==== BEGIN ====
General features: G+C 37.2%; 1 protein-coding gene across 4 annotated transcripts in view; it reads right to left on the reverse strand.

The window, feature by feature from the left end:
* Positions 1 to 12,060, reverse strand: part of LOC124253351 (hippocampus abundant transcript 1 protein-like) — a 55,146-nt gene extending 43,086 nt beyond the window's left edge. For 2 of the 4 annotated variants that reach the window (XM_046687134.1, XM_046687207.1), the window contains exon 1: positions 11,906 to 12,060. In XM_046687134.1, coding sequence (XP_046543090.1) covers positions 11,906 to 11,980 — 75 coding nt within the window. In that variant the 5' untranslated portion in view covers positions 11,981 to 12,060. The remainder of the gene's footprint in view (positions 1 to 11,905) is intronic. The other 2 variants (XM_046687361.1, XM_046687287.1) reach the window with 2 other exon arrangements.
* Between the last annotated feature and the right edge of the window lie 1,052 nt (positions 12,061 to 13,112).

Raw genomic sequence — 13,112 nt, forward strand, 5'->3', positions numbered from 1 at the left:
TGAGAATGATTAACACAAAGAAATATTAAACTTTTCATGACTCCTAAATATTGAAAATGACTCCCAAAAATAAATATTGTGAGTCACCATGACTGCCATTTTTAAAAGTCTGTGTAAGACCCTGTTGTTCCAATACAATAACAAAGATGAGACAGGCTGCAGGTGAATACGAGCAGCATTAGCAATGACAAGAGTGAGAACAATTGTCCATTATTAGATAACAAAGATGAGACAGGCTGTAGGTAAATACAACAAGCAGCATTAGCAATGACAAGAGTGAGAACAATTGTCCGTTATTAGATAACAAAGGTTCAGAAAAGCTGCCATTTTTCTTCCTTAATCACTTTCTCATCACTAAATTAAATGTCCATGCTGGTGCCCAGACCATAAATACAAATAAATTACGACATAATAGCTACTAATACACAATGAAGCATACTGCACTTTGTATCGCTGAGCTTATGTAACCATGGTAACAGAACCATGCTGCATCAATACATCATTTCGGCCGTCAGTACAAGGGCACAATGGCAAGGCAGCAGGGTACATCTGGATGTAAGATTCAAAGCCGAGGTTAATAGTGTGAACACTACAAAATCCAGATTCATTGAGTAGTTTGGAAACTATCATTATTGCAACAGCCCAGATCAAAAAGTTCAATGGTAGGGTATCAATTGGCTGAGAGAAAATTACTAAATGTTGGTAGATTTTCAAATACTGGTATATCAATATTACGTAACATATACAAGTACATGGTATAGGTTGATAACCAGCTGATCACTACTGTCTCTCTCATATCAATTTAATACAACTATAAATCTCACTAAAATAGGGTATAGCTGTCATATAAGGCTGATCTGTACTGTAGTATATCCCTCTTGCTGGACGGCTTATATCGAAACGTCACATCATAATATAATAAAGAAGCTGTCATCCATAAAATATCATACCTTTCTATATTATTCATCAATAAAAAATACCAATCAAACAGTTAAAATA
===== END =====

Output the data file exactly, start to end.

General features: G+C 37.2%; 1 protein-coding gene across 4 annotated transcripts in view; it reads right to left on the reverse strand.

The window, feature by feature from the left end:
* Positions 1 to 12,060, reverse strand: part of LOC124253351 (hippocampus abundant transcript 1 protein-like) — a 55,146-nt gene extending 43,086 nt beyond the window's left edge. For 2 of the 4 annotated variants that reach the window (XM_046687134.1, XM_046687207.1), the window contains exon 1: positions 11,906 to 12,060. In XM_046687134.1, coding sequence (XP_046543090.1) covers positions 11,906 to 11,980 — 75 coding nt within the window. In that variant the 5' untranslated portion in view covers positions 11,981 to 12,060. The remainder of the gene's footprint in view (positions 1 to 11,905) is intronic. The other 2 variants (XM_046687361.1, XM_046687287.1) reach the window with 2 other exon arrangements.
* Between the last annotated feature and the right edge of the window lie 1,052 nt (positions 12,061 to 13,112).

Raw genomic sequence — 13,112 nt, forward strand, 5'->3', positions numbered from 1 at the left:
TGAGAATGATTAACACAAAGAAATATTAAACTTTTCATGACTCCTAAATATTGAAAATGACTCCCAAAAATAAATATTGTGAGTCACCATGACTGCCATTTTTAAAAGTCTGTGTAAGACCCTGTTGTTCCAATACAATAACAAAGATGAGACAGGCTGCAGGTGAATACGAGCAGCATTAGCAATGACAAGAGTGAGAACAATTGTCCATTATTAGATAACAAAGATGAGACAGGCTGTAGGTAAATACAACAAGCAGCATTAGCAATGACAAGAGTGAGAACAATTGTCCGTTATTAGATAACAAAGGTTCAGAAAAGCTGCCATTTTTCTTCCTTAATCACTTTCTCATCACTAAATTAAATGTCCATGCTGGTGCCCAGACCATAAATACAAATAAATTACGACATAATAGCTACTAATACACAATGAAGCATACTGCACTTTGTATCGCTGAGCTTATGTAACCATGGTAACAGAACCATGCTGCATCAATACATCATTTCGGCCGTCAGTACAAGGGCACAATGGCAAGGCAGCAGGGTACATCTGGATGTAAGATTCAAAGCCGAGGTTAATAGTGTGAACACTACAAAATCCAGATTCATTGAGTAGTTTGGAAACTATCATTATTGCAACAGCCCAGATCAAAAAGTTCAATGGTAGGGTATCAATTGGCTGAGAGAAAATTACTAAATGTTGGTAGATTTTCAAATACTGGTATATCAATATTACGTAACATATACAAGTACATGGTATAGGTTGATAACCAGCTGATCACTACTGTCTCTCTCATATCAATTTAATACAACTATAAATCTCACTAAAATAGGGTATAGCTGTCATATAAGGCTGATCTGTACTGTAGTATATCCCTCTTGCTGGACGGCTTATATCGAAACGTCACATCATAATATAATAAAGAAGCTGTCATCCATAAAATATCATACCTTTCTATATTATTCATCAATAAAAAATACCAATCAAACAGTTAAAATA